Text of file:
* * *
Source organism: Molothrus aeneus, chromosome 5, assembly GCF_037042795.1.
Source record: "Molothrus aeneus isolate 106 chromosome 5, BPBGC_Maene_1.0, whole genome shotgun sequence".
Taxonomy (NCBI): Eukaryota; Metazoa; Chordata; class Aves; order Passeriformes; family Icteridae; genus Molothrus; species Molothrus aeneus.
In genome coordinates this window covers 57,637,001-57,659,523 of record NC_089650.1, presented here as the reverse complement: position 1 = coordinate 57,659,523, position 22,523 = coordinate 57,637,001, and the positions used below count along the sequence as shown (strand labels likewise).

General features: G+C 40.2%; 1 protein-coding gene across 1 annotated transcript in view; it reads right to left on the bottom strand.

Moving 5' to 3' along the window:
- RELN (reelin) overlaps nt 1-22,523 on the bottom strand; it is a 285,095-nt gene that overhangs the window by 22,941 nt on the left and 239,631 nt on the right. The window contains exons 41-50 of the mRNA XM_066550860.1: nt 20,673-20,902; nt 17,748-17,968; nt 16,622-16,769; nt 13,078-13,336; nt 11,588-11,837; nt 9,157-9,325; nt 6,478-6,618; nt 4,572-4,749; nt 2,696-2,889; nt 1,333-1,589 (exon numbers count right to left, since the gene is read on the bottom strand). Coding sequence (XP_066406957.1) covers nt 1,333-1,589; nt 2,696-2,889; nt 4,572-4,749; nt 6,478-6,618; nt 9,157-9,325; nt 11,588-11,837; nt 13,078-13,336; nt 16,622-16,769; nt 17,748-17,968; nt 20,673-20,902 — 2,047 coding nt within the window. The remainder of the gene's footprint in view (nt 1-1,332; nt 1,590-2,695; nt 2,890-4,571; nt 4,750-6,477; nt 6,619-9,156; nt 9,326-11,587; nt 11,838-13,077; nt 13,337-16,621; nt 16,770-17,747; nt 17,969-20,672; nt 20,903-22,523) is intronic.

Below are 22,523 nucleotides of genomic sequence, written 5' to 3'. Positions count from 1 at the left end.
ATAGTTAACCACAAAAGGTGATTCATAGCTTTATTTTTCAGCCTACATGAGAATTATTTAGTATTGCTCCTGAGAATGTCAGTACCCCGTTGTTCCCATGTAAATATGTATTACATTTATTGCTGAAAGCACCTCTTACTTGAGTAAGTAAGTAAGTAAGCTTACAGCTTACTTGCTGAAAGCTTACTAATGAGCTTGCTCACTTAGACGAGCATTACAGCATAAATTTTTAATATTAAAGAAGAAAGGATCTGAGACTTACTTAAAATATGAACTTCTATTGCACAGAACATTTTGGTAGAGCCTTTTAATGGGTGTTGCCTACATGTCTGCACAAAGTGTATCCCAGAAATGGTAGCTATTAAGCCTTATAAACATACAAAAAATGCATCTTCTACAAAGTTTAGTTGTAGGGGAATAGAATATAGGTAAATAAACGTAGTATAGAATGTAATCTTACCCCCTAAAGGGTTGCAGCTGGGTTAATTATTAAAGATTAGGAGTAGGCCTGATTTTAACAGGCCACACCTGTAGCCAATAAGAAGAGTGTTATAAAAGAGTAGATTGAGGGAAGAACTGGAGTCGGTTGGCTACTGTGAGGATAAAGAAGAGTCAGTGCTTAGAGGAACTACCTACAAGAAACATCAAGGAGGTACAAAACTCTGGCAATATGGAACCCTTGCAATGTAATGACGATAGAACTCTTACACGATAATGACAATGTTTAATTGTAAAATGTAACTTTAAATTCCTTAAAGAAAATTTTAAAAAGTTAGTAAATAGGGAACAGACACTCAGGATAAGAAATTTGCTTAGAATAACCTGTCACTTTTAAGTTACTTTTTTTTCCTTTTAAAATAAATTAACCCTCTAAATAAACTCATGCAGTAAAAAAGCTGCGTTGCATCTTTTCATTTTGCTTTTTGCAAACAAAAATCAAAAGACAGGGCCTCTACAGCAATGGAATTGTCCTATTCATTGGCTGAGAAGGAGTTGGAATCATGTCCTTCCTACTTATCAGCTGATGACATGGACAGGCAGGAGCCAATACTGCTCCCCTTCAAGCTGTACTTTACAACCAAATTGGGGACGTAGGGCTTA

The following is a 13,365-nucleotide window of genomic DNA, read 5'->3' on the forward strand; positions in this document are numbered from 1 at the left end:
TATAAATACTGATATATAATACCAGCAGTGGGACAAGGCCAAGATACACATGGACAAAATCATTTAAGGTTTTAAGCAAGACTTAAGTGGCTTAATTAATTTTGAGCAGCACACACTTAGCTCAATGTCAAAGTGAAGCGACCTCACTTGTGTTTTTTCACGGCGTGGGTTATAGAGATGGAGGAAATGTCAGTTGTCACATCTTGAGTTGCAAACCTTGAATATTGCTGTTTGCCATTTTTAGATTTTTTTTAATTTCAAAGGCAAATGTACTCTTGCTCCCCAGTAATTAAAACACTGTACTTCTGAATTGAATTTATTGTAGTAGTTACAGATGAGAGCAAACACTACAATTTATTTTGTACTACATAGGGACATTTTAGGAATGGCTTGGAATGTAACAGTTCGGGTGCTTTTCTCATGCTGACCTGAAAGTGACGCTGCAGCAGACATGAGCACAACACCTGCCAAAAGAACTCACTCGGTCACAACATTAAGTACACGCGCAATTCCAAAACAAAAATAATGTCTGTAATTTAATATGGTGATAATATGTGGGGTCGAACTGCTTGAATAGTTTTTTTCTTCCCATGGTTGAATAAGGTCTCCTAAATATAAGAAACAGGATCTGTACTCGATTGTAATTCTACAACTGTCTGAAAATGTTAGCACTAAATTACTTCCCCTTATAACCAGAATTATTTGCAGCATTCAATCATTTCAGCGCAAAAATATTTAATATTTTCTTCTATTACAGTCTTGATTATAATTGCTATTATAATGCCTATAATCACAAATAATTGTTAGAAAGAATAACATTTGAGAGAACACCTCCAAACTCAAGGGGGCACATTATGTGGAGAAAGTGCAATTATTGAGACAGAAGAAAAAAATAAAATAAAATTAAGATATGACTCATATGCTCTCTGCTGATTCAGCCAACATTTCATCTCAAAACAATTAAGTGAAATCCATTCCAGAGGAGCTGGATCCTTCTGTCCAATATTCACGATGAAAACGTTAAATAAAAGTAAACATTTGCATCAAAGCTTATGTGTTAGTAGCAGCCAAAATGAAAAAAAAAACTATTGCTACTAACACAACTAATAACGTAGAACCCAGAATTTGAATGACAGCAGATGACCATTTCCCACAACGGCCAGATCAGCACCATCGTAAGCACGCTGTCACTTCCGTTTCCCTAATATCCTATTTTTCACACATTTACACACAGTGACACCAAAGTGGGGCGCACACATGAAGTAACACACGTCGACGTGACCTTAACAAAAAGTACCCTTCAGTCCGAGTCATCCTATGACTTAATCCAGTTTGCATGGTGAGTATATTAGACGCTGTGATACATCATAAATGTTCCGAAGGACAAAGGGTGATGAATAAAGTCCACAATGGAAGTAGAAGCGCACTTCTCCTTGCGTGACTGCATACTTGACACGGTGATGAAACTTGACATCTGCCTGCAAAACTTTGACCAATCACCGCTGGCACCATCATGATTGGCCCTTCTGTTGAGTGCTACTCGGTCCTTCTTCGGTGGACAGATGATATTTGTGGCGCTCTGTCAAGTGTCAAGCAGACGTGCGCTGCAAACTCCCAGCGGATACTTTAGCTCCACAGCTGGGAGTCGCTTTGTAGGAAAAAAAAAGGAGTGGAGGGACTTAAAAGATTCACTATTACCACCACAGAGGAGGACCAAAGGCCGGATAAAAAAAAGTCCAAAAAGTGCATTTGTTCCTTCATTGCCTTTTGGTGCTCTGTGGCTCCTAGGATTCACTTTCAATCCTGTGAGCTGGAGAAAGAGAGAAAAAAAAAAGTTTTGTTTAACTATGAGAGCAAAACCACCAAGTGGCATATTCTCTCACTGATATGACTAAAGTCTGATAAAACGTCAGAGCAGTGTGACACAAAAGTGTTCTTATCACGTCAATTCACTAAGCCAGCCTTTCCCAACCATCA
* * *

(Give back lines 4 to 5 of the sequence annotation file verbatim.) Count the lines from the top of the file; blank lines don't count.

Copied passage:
In genome coordinates this window covers 57,637,001-57,659,523 of record NC_089650.1, presented here as the reverse complement: position 1 = coordinate 57,659,523, position 22,523 = coordinate 57,637,001, and the positions used below count along the sequence as shown (strand labels likewise).

General features: G+C 40.2%; 1 protein-coding gene across 1 annotated transcript in view; it reads right to left on the bottom strand.